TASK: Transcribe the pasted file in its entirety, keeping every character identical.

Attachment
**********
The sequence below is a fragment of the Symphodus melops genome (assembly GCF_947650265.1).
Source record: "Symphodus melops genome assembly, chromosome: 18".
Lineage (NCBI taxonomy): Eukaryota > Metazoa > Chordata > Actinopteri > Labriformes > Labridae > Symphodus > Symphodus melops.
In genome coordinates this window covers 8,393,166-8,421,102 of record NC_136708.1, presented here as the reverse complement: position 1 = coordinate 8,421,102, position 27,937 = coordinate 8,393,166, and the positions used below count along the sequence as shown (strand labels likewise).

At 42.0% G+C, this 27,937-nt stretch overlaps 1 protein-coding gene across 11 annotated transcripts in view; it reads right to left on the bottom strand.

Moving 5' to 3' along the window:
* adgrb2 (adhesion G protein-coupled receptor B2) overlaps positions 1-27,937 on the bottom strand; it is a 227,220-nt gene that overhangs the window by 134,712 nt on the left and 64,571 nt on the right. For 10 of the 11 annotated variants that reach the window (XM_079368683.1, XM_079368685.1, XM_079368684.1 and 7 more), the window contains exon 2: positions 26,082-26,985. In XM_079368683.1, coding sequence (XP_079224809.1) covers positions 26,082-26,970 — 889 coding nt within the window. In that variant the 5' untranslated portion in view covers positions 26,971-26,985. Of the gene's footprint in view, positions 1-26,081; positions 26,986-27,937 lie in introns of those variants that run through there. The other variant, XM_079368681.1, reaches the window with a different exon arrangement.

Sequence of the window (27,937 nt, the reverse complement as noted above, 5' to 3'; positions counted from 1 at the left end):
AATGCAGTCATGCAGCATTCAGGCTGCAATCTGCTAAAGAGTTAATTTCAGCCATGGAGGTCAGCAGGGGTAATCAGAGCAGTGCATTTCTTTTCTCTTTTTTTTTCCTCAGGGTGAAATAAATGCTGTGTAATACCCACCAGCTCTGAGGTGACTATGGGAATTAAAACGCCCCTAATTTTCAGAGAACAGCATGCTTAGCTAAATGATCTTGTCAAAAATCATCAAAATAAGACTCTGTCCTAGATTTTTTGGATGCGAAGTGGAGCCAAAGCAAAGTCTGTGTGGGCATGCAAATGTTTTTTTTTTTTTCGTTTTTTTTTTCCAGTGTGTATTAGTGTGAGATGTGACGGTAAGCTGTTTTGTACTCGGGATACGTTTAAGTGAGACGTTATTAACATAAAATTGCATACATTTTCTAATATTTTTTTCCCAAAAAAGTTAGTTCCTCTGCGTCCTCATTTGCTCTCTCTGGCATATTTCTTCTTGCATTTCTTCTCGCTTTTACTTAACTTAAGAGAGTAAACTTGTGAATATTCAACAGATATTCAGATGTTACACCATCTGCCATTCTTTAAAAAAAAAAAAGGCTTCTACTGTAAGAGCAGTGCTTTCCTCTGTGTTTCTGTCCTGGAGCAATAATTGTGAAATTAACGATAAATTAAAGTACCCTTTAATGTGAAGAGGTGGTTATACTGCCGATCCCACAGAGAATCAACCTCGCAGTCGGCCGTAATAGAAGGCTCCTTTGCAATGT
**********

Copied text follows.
The sequence below is a fragment of the Symphodus melops genome (assembly GCF_947650265.1).
Source record: "Symphodus melops genome assembly, chromosome: 18".
Lineage (NCBI taxonomy): Eukaryota > Metazoa > Chordata > Actinopteri > Labriformes > Labridae > Symphodus > Symphodus melops.
In genome coordinates this window covers 8,393,166-8,421,102 of record NC_136708.1, presented here as the reverse complement: position 1 = coordinate 8,421,102, position 27,937 = coordinate 8,393,166, and the positions used below count along the sequence as shown (strand labels likewise).

At 42.0% G+C, this 27,937-nt stretch overlaps 1 protein-coding gene across 11 annotated transcripts in view; it reads right to left on the bottom strand.

Moving 5' to 3' along the window:
* adgrb2 (adhesion G protein-coupled receptor B2) overlaps positions 1-27,937 on the bottom strand; it is a 227,220-nt gene that overhangs the window by 134,712 nt on the left and 64,571 nt on the right. For 10 of the 11 annotated variants that reach the window (XM_079368683.1, XM_079368685.1, XM_079368684.1 and 7 more), the window contains exon 2: positions 26,082-26,985. In XM_079368683.1, coding sequence (XP_079224809.1) covers positions 26,082-26,970 — 889 coding nt within the window. In that variant the 5' untranslated portion in view covers positions 26,971-26,985. Of the gene's footprint in view, positions 1-26,081; positions 26,986-27,937 lie in introns of those variants that run through there. The other variant, XM_079368681.1, reaches the window with a different exon arrangement.

Sequence of the window (27,937 nt, the reverse complement as noted above, 5' to 3'; positions counted from 1 at the left end):
AATGCAGTCATGCAGCATTCAGGCTGCAATCTGCTAAAGAGTTAATTTCAGCCATGGAGGTCAGCAGGGGTAATCAGAGCAGTGCATTTCTTTTCTCTTTTTTTTTCCTCAGGGTGAAATAAATGCTGTGTAATACCCACCAGCTCTGAGGTGACTATGGGAATTAAAACGCCCCTAATTTTCAGAGAACAGCATGCTTAGCTAAATGATCTTGTCAAAAATCATCAAAATAAGACTCTGTCCTAGATTTTTTGGATGCGAAGTGGAGCCAAAGCAAAGTCTGTGTGGGCATGCAAATGTTTTTTTTTTTTTCGTTTTTTTTTTCCAGTGTGTATTAGTGTGAGATGTGACGGTAAGCTGTTTTGTACTCGGGATACGTTTAAGTGAGACGTTATTAACATAAAATTGCATACATTTTCTAATATTTTTTTCCCAAAAAAGTTAGTTCCTCTGCGTCCTCATTTGCTCTCTCTGGCATATTTCTTCTTGCATTTCTTCTCGCTTTTACTTAACTTAAGAGAGTAAACTTGTGAATATTCAACAGATATTCAGATGTTACACCATCTGCCATTCTTTAAAAAAAAAAAAGGCTTCTACTGTAAGAGCAGTGCTTTCCTCTGTGTTTCTGTCCTGGAGCAATAATTGTGAAATTAACGATAAATTAAAGTACCCTTTAATGTGAAGAGGTGGTTATACTGCCGATCCCACAGAGAATCAACCTCGCAGTCGGCCGTAATAGAAGGCTCCTTTGCAATGT